When the Bough Is Black: A“When The Bough Breaks” Review

Black Hollywood Veterans Regina Hall and Morris Chestnut appeal to the black audience  lost in the abundant white faces that continue to dominate the big screen. Thus, despite the familiar plot, reminiscent of Fatal Attraction or Obsessed, the film becomes attractive in the still aberrant presence embodied by black actors. Unfortunately, the presumed “black” actors, betray a melanated presence that conveniently presents physical diversity despite portraying a privilege and hue antithetical to their own. The whiteness of the physically black cast surfaces in assigning Hall and Chestnut Anglo names. Regina Hall and Morris Chestnut become John and Laura Taylor, and their surrogate Jaz Sinclair becomes Anna Walsh. Thus, while it is certainly pleasing to see a black couple love one another, this love exists in the face of acquired whiteness that makes their hue a suggestion rather than a defining attribute. Through illustrating whiteness through black bodies, When the Bough Breaks embodies racial subtleties that strategically shifts culture and cultural accountability.

Laura Taylor, the skilled and conventionally successful culinary professional presumably has everything. She has beauty, style, an equally alluring residence, and an admiring husband. However, despite their love for one another, John and Laura cannot conceive a child. It is though her implemented barren state, that Laura Taylor, the black woman, swaps places with her European counterpart. This is not to suggest that black women do not struggle with fertility, but it is to state that it is not a moment issue plaguing our personhood. In fact, this portrayal counters the consistent portrayal of black women as hyper-fertile, an image that perpetuates black women as bearing multiple children even launching the 2011 Soho billboard that asserted the black female womb as the most dangerous place for a black child. More significantly, this perpetuation, when viewed allegorically, depicts Africa as barren and childless, a truth inconsistent with a history that conceals the repeated rape and seizure of people and natural resources from the fruitful land on earth–Affica. Thus, the black woman gains central placement at the expense of sacrificing her frutitful history to one that mirrors one of her oppressor. As a barren woman whose last chance for motherhood lies in a crazed woman, Taylor sacrifices her conjugal sanctity for her child. By the end of the film, it is Laura who shoots the fatal bullet into the body that birthed her legacy. In casting the fatal shot, Laura literally chops the tree that bears her fruit. Here, the black body does what Scandal viewers subconsciously absorb on Thursdays, a black body that exudes behavior historically aligned with whites. Scandal’s Rowan Pope (Joe Morton), is easily the most fascinating character on the series who simultaneously elicit hate and awe . Pope, as “Command” epitomizes power, as no system or individual seems capable to deplete his dominance. Pope breaks men down only to build them up in his image, or discards those unable to live up to his standards. By depicting a black man as powerful, but evil and perniciously dominating, racism takes on an equality as real as the characters themselves.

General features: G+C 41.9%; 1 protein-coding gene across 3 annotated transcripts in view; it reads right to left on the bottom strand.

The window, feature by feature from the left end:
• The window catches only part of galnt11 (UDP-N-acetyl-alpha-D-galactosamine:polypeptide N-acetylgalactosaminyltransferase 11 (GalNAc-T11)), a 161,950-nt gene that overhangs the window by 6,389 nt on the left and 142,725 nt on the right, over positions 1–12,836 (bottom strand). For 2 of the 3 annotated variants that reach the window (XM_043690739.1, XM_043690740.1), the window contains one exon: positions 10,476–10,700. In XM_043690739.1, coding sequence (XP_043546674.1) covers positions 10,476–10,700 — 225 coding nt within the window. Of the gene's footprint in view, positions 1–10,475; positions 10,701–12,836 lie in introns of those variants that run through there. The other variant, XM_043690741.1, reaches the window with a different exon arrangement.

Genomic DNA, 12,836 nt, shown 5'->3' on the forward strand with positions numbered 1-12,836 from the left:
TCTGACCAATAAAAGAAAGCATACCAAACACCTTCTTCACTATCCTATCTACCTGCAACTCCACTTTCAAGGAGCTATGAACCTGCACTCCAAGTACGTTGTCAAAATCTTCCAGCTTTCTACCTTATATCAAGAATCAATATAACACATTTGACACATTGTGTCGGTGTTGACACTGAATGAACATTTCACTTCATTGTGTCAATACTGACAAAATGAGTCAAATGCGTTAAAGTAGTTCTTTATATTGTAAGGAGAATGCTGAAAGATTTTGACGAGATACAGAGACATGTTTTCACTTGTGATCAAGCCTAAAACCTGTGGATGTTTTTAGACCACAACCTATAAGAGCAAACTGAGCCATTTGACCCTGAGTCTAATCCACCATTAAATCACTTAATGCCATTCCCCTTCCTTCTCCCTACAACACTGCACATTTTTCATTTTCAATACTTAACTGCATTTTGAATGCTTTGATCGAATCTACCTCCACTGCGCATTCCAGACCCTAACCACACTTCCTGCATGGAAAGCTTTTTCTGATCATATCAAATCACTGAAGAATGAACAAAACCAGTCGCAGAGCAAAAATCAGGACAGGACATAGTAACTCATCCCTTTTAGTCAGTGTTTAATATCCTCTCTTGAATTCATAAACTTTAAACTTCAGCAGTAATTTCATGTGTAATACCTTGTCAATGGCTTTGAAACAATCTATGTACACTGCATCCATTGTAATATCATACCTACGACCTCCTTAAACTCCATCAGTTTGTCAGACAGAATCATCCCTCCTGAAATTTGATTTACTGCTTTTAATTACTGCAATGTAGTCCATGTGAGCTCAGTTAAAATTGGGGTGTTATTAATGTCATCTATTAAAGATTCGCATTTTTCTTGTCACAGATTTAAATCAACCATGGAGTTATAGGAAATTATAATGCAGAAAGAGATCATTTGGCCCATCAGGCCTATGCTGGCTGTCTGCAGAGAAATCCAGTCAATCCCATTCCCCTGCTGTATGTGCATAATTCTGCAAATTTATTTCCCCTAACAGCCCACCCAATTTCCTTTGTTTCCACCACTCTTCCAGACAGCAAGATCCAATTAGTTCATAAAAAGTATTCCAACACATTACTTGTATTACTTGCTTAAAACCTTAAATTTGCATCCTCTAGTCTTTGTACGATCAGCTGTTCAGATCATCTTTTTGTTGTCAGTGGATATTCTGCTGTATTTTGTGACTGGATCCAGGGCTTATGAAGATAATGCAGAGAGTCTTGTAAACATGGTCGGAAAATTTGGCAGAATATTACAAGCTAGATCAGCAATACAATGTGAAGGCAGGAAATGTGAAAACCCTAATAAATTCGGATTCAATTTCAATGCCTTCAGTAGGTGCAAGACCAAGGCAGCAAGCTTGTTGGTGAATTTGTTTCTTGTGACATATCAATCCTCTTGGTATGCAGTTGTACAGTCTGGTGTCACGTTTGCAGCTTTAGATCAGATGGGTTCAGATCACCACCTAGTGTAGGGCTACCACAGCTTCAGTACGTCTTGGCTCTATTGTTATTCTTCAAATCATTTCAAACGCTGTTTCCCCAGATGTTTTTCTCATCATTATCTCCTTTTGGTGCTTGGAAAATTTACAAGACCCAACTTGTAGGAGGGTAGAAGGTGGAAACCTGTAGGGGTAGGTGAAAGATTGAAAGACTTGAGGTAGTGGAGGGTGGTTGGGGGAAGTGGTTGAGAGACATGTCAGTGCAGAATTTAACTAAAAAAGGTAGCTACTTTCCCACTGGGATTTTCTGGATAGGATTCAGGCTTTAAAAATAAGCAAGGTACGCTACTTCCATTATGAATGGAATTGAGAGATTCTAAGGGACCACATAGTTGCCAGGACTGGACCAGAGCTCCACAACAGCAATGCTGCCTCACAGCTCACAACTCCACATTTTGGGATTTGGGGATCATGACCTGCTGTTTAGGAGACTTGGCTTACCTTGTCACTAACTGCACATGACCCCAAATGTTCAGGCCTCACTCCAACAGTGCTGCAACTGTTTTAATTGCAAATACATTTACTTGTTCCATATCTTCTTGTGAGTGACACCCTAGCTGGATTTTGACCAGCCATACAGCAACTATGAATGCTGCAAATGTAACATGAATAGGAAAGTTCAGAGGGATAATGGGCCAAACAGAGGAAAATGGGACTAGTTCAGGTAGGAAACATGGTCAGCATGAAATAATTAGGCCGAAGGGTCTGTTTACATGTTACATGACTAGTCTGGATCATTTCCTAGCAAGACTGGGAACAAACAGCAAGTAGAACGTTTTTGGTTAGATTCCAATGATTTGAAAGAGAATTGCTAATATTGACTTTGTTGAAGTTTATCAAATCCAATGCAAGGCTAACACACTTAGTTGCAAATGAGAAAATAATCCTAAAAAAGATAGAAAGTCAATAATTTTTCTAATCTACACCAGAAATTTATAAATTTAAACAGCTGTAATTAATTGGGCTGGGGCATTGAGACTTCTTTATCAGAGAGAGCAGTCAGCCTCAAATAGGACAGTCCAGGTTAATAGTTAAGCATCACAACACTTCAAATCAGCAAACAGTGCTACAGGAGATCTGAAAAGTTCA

Similarly, When the Bough Breaks portrays blackness both physically and allegorically to illustrate  a similar reversal. Westerns raped Africa of her natural resources and children to birth the productivity of a stolen land. After providing the blood, sweat and tears necessary to nurture what we now consider America, blacks were emotionally and socially tossed aside to fend for themselves in a sea of disenfranchisement. Anna Walsh allegorically represents this marginalized presence, seemingly driven mad by the demands of a society that seems rooted in her exploitation. Conversely, John and Laura Taylor embody a systemic favorability that permits them to use and discard those lacking resources. In allegorically representing blackness, When the Bough Breaks employs black bodies as tools to discount racism in suggesting that blacks are as equally susceptible to racist positioning as whites. This suggestion implores viewers to conceptualize as individual not systemic. Ironically, in nurturing this belief, films like When the Bough Breaks and shows like Scandal cultivate the necessary unconsciousness for systemic racism to operate. Thus, what seems like another great time at the movies, permits black audiences to participate and foster their continued oppression in a country that thwarts enlightenment with entertainment.

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#TeacherBae and Sexuality as a Smokescreen to #BlackGirlMagic